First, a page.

Subject: Political Science, Social Sciences Keywords: Public Health; Public Trust; Science Communication; Pedagogy; Citizen Science; Stakeholders; Informed Consent; Uncertainty Communication
Online: 7 February 2023 (02:39:30 CET)
Public trust in science was tested and relied on during the SARS-CoV-2 pandemic, which has shaped global events since the WHO declaration in March 11, 2020. Public trust has been impacted through the government recommendations and mandates informed by public health guidance, including non-pharmaceutical and pharmaceutical interventions. The free-flow of ideas and in-formation so essential to the functioning of science has faced unprecedented challenge from widespread censorship in both the media and in scientific journals. This has created a poisoned environment for the building of trust between science and society. Scientific norms and ac-countability must be restored in order to rebuild the vital relationship between scientists and the public they serve.
ARTICLE | doi:10.20944/preprints202108.0245.v1
Subject: Social Sciences, Law Keywords: child sexual abuse; age of sexual consent; Romeo and Juliet clause; sexual freedom; sexual indemnity; comparative law.
Online: 11 August 2021 (10:29:19 CEST)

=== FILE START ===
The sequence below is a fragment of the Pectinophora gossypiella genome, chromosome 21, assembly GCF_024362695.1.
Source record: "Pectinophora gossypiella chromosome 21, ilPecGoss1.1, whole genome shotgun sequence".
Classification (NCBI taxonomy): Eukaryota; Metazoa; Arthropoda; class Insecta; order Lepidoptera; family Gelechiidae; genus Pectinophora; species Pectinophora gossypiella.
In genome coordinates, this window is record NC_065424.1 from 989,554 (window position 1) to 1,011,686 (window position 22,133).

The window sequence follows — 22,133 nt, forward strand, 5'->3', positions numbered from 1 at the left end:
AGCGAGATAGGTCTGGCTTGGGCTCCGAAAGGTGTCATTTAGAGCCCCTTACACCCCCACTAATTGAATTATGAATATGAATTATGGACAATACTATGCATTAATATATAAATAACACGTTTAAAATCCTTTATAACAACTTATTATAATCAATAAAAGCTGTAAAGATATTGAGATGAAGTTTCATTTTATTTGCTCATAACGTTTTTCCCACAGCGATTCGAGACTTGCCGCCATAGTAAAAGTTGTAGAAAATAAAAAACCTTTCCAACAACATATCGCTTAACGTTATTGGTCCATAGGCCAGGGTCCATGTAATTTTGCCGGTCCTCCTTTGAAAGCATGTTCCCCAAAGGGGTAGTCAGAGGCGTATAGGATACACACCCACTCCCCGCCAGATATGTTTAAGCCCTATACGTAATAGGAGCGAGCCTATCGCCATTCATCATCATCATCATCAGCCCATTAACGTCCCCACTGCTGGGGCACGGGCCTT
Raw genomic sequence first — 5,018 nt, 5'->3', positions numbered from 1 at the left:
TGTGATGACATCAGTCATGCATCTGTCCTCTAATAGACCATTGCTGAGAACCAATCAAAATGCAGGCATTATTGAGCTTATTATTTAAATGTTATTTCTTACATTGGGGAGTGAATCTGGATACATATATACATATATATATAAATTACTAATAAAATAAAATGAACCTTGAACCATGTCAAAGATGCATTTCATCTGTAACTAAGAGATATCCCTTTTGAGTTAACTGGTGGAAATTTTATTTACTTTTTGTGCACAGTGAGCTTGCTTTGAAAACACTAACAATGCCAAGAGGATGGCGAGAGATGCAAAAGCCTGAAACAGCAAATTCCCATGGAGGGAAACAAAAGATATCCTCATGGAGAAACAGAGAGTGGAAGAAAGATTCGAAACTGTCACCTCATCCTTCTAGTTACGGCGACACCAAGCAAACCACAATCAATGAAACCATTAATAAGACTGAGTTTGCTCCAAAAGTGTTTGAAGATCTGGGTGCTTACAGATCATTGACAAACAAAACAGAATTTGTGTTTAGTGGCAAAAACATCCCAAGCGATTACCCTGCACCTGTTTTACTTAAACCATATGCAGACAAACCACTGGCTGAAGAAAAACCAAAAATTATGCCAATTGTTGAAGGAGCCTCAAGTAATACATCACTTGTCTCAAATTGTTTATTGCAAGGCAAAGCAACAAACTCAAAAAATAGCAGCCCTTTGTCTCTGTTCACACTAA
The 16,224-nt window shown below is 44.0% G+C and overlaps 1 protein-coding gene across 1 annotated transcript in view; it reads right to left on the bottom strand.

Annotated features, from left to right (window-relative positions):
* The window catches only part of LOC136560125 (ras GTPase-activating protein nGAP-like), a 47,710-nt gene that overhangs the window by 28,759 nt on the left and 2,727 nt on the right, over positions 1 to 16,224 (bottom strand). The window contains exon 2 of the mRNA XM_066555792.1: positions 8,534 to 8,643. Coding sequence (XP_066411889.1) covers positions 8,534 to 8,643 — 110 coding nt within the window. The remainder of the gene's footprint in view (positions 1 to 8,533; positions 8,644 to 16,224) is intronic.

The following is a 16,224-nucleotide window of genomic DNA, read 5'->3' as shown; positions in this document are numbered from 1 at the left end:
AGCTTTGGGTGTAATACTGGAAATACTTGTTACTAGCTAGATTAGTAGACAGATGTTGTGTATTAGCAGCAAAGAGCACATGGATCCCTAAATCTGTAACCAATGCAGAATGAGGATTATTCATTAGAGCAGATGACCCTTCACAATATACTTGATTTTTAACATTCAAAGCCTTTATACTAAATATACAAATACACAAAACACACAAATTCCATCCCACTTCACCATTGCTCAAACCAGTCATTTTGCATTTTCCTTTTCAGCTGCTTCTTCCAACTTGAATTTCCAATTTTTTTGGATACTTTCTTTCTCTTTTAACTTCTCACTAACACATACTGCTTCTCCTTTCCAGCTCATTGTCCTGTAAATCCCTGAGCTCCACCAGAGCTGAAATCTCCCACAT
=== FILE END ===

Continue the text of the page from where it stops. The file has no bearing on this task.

Child and adolescent sexual abuse (CSA) is an international public health problem. Despite the importance of the CSA, there is no consensus definition, and the lack of consensus is related to difficulties in conducting prevalence studies, as well as research in other areas. To establish a consensual definition, legal aspects such as the age of sexual consent and the difference in age or power between victim and aggressor, aspects related to sexual freedom and sexual indemnity must be considered. Therefore, the main goal of this research was to analyze the age of sexual consent in the legal systems of Spanish-speaking countries and to examine whether the Romeo and Juliet clause is established. To achieve the proposed aims, we employed the legal interpretation method, and we analyzed the current Criminal Codes of the 21 Spanish-speaking countries. From the results, it is found that the age of sexual consent varies between countries, establishing valid sexual consent between 13 and 18 years. In addition, only six countries have the Romeo and Juliet clause that protects sexual freedom in adolescents. Finally, we discussed the lack of consensus on the age of sexual consent and the limitations presented by the Romeo and Juliet clause.